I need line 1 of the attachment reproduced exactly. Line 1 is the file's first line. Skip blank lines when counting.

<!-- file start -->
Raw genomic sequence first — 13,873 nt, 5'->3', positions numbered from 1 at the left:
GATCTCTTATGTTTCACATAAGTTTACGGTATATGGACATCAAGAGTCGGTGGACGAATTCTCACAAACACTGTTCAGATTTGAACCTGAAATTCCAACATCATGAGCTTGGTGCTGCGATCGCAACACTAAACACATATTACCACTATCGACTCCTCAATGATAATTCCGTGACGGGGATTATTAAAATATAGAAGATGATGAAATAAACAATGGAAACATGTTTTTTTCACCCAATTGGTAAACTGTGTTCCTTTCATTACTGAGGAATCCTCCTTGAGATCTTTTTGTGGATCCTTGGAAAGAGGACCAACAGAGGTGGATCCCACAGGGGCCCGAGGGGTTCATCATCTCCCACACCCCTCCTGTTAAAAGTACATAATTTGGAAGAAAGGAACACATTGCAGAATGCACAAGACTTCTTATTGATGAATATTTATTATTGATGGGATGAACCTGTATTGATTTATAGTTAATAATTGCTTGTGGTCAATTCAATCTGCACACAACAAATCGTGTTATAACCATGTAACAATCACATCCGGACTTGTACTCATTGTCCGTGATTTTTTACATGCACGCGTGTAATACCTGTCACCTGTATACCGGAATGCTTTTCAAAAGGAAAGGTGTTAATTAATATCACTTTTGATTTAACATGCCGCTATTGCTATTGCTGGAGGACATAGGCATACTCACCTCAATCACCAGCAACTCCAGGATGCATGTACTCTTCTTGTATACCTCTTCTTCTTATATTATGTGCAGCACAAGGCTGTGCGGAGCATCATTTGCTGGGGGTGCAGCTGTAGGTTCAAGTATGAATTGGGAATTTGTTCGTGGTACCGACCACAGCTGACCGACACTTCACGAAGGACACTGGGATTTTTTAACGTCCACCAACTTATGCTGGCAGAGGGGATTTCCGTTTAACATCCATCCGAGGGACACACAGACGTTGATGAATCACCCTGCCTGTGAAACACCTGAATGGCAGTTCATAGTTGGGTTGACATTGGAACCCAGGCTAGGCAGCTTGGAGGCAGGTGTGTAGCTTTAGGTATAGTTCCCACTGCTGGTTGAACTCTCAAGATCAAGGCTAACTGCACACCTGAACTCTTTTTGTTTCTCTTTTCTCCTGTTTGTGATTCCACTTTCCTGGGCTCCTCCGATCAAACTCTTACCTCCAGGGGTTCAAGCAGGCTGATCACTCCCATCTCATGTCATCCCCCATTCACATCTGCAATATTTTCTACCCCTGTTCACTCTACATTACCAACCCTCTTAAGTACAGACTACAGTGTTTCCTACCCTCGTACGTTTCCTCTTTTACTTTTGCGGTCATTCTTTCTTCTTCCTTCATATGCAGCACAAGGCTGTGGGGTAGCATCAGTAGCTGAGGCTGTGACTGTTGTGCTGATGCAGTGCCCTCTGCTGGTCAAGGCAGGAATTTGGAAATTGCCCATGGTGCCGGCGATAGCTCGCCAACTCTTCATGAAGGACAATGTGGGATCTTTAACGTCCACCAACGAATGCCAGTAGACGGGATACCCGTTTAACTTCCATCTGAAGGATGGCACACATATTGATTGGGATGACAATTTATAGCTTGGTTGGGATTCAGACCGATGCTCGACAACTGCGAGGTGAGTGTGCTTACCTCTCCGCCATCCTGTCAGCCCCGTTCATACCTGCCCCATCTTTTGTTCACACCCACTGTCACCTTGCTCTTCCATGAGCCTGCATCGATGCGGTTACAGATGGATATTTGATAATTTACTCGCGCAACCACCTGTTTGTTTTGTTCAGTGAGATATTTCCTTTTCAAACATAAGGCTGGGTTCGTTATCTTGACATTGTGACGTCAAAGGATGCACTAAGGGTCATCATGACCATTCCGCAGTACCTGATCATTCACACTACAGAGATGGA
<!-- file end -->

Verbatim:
Raw genomic sequence first — 13,873 nt, 5'->3', positions numbered from 1 at the left: